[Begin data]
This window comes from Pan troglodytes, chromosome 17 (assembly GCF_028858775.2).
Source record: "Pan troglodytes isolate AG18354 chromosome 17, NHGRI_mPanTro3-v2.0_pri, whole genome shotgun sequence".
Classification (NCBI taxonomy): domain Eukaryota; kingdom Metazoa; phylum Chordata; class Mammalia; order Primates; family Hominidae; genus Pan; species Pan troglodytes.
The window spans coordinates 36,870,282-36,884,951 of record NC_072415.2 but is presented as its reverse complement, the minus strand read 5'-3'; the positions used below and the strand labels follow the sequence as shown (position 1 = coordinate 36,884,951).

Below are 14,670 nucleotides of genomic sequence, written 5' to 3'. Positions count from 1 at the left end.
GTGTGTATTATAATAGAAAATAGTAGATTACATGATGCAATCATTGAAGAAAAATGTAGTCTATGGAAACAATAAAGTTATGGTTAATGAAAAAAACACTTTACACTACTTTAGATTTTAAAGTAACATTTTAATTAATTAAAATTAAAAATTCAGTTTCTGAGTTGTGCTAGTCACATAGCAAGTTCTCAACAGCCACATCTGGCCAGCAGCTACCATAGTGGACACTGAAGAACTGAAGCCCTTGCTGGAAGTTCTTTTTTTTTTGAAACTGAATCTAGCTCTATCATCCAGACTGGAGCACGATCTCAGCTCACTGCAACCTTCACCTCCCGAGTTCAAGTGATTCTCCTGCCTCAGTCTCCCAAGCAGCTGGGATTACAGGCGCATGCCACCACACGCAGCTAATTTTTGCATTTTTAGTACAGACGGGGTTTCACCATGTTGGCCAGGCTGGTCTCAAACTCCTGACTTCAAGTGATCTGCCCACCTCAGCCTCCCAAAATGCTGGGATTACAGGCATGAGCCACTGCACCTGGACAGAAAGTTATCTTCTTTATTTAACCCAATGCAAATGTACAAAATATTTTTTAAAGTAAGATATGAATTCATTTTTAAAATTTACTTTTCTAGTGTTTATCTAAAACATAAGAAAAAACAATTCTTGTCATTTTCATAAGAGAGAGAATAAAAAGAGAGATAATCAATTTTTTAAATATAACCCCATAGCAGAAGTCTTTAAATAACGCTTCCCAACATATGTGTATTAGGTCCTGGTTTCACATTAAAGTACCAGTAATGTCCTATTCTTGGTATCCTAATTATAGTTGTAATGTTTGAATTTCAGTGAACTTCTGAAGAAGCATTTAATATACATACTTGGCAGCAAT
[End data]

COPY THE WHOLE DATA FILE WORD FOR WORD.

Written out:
This window comes from Pan troglodytes, chromosome 17 (assembly GCF_028858775.2).
Source record: "Pan troglodytes isolate AG18354 chromosome 17, NHGRI_mPanTro3-v2.0_pri, whole genome shotgun sequence".
Classification (NCBI taxonomy): domain Eukaryota; kingdom Metazoa; phylum Chordata; class Mammalia; order Primates; family Hominidae; genus Pan; species Pan troglodytes.
The window spans coordinates 36,870,282-36,884,951 of record NC_072415.2 but is presented as its reverse complement, the minus strand read 5'-3'; the positions used below and the strand labels follow the sequence as shown (position 1 = coordinate 36,884,951).

Below are 14,670 nucleotides of genomic sequence, written 5' to 3'. Positions count from 1 at the left end.
GTGTGTATTATAATAGAAAATAGTAGATTACATGATGCAATCATTGAAGAAAAATGTAGTCTATGGAAACAATAAAGTTATGGTTAATGAAAAAAACACTTTACACTACTTTAGATTTTAAAGTAACATTTTAATTAATTAAAATTAAAAATTCAGTTTCTGAGTTGTGCTAGTCACATAGCAAGTTCTCAACAGCCACATCTGGCCAGCAGCTACCATAGTGGACACTGAAGAACTGAAGCCCTTGCTGGAAGTTCTTTTTTTTTTGAAACTGAATCTAGCTCTATCATCCAGACTGGAGCACGATCTCAGCTCACTGCAACCTTCACCTCCCGAGTTCAAGTGATTCTCCTGCCTCAGTCTCCCAAGCAGCTGGGATTACAGGCGCATGCCACCACACGCAGCTAATTTTTGCATTTTTAGTACAGACGGGGTTTCACCATGTTGGCCAGGCTGGTCTCAAACTCCTGACTTCAAGTGATCTGCCCACCTCAGCCTCCCAAAATGCTGGGATTACAGGCATGAGCCACTGCACCTGGACAGAAAGTTATCTTCTTTATTTAACCCAATGCAAATGTACAAAATATTTTTTAAAGTAAGATATGAATTCATTTTTAAAATTTACTTTTCTAGTGTTTATCTAAAACATAAGAAAAAACAATTCTTGTCATTTTCATAAGAGAGAGAATAAAAAGAGAGATAATCAATTTTTTAAATATAACCCCATAGCAGAAGTCTTTAAATAACGCTTCCCAACATATGTGTATTAGGTCCTGGTTTCACATTAAAGTACCAGTAATGTCCTATTCTTGGTATCCTAATTATAGTTGTAATGTTTGAATTTCAGTGAACTTCTGAAGAAGCATTTAATATACATACTTGGCAGCAAT